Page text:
I’m developing an idea for an alignment artwork that acts like a sun dial and records the angle of the sun at a certain point of the year.
The sun in the winter (in the northern hemispere) is low in the sky, scrapping up over the horizon in the south east and dropping back again in the south-west, shining for about 8 hours at the latitude of Folkestone (51° 4′ 53.0328” N), with less sunlight time the further north you go; Glasgow’s latitude is 55.85781° N and there is approx. 7 hours of sunlight.
Winter solstice is a significant moment in the year, as it marks the return of increasing daylight. Christmas replaces the pagan festival of winter solstice to lighten the darkest time of the year with Christmas lights and festivities to possibly distract humans from the lack of light and to celebrate the return or rebirth of the light/sun.
To paint the light and the dark onto the walls behind the tree, to record the position of the tree’s shadow.
In doing so, the sun will cast a shadow which will move down through the year, as the sun gets higher and will correspond again with the mural at the winter solstice, so will act as a sundial.
The wall on the left which is presently a magnolia colour would be darkened and then mapped out and then a paler colour of paint would be painted where the light is.
White/ pale magnolia paint would be applied over the raw brick on the long wall on the above picture. The original wall would be left as it is.
I imagine using an airbrush and to paint it quite subtly, with painterly impression, not solid colour necessarily.
The overall effect would be subtle and people might miss the effect as it will look like a real shadow.
How to make the work
I painted this mural in my home about 8 years ago. It is the shadow of a vase of June flowers which was recorded on the summer solstice as the sun bounced off a window and into my flat across this table.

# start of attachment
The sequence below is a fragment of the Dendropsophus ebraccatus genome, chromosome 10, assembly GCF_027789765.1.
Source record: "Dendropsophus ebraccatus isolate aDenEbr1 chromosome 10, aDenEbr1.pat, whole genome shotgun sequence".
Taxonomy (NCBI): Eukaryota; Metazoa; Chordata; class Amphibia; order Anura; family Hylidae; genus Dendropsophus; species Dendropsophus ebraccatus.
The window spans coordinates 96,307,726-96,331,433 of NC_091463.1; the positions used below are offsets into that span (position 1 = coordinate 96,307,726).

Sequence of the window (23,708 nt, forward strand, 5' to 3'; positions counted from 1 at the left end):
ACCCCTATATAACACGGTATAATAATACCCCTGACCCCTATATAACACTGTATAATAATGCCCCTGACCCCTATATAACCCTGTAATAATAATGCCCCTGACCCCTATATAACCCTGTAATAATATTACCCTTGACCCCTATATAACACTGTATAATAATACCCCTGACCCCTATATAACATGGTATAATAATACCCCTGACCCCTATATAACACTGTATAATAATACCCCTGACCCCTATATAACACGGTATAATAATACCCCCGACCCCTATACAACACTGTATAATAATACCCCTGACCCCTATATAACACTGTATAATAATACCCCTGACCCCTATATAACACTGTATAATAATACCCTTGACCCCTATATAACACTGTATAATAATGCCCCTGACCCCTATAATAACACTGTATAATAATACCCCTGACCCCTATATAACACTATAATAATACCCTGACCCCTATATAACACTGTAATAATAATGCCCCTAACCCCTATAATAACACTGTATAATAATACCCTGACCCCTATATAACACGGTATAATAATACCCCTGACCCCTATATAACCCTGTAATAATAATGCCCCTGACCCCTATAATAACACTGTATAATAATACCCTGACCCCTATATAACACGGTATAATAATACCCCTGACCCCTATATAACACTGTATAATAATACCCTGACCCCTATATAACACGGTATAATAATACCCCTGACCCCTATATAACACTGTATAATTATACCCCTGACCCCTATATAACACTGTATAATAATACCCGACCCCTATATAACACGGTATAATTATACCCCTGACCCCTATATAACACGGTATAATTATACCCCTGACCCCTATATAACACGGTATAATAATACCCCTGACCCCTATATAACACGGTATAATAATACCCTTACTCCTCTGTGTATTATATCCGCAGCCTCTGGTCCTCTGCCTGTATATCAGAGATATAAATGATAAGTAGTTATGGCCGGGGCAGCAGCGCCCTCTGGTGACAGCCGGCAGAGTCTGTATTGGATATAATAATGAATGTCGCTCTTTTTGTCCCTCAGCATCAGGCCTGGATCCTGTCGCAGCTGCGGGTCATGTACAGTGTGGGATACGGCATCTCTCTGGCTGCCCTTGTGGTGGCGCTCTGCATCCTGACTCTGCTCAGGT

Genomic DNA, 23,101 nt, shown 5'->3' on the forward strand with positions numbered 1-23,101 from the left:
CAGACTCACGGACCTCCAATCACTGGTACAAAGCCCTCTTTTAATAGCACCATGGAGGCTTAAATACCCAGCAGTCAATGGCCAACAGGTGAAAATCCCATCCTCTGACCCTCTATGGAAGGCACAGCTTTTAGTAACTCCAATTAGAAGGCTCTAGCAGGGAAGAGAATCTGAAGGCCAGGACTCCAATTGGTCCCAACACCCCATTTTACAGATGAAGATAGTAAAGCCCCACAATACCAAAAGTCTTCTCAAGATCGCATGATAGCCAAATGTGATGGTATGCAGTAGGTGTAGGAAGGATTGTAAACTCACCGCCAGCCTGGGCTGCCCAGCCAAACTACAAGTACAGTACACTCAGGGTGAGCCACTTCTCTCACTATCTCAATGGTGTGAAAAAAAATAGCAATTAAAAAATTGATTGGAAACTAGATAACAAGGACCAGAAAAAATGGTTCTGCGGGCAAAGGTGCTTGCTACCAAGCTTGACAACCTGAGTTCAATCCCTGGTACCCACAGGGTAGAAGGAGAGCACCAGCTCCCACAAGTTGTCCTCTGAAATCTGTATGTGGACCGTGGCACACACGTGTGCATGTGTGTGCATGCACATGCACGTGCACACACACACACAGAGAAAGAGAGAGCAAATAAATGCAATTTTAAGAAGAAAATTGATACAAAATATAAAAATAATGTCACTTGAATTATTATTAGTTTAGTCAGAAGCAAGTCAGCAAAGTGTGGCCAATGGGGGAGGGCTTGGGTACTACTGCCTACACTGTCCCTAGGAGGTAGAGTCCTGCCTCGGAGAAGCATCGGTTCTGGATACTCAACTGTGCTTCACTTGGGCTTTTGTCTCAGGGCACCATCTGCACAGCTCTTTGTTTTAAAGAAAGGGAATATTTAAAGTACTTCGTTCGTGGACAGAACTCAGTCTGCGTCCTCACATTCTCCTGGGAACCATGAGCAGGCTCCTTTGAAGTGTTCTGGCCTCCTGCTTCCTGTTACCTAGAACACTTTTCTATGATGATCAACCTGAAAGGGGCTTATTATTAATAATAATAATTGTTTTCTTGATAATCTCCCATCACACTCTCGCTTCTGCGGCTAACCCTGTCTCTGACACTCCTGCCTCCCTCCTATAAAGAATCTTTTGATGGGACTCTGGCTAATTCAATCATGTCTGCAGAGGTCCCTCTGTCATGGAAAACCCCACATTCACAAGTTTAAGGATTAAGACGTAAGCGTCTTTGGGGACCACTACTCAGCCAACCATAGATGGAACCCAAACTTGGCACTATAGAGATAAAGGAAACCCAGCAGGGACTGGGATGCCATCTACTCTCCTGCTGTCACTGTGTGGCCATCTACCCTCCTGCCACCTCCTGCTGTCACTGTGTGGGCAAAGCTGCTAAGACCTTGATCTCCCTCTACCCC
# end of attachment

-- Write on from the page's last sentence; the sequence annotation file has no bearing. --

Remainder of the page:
I have painted a paler mix of the emulsion paint used on the walls, on top of the stone/putty coloured walls, after drawing around the shadow quickly with light pencil, as the shadow moves fast.
Visitors to my flat often think it’s a real shadow and when they realise it’s a painting they seem very excited by this piece
The plotting of the shadow would be possible as the bricks will allow a map to be made and then corresponding lines can be traced and then painted.
Alternatively, the image could be projected over the wall and traced, using the bricks as a guide.
Idea in development
The idea started as thinking about building a sculpture that invited the viewer to look through the piece towards the sunrise and sunset for the winter and summer solstice and spring autumn equinoxes, like Nancy Holt’s sun tunnels…
I was inspired to design a concrete structure in the style of the remnants of the war architectural structures found along the south-east Kent coast.
History of alignment artwork: Degree show piece in 2000 @ Glasgow School of Art
I went down to watch the sunrise on Wed 18th Dec.
Looking at my shadow and the projection of light returned me to the idea I have held for about 20 years to paint a mural of the shadow of a tree over an building to preserve that moment in paint.
I looked all over Folkestone for a good shadow at the point of noon for the next few days and found the best shadow to be on the walls mentioned above.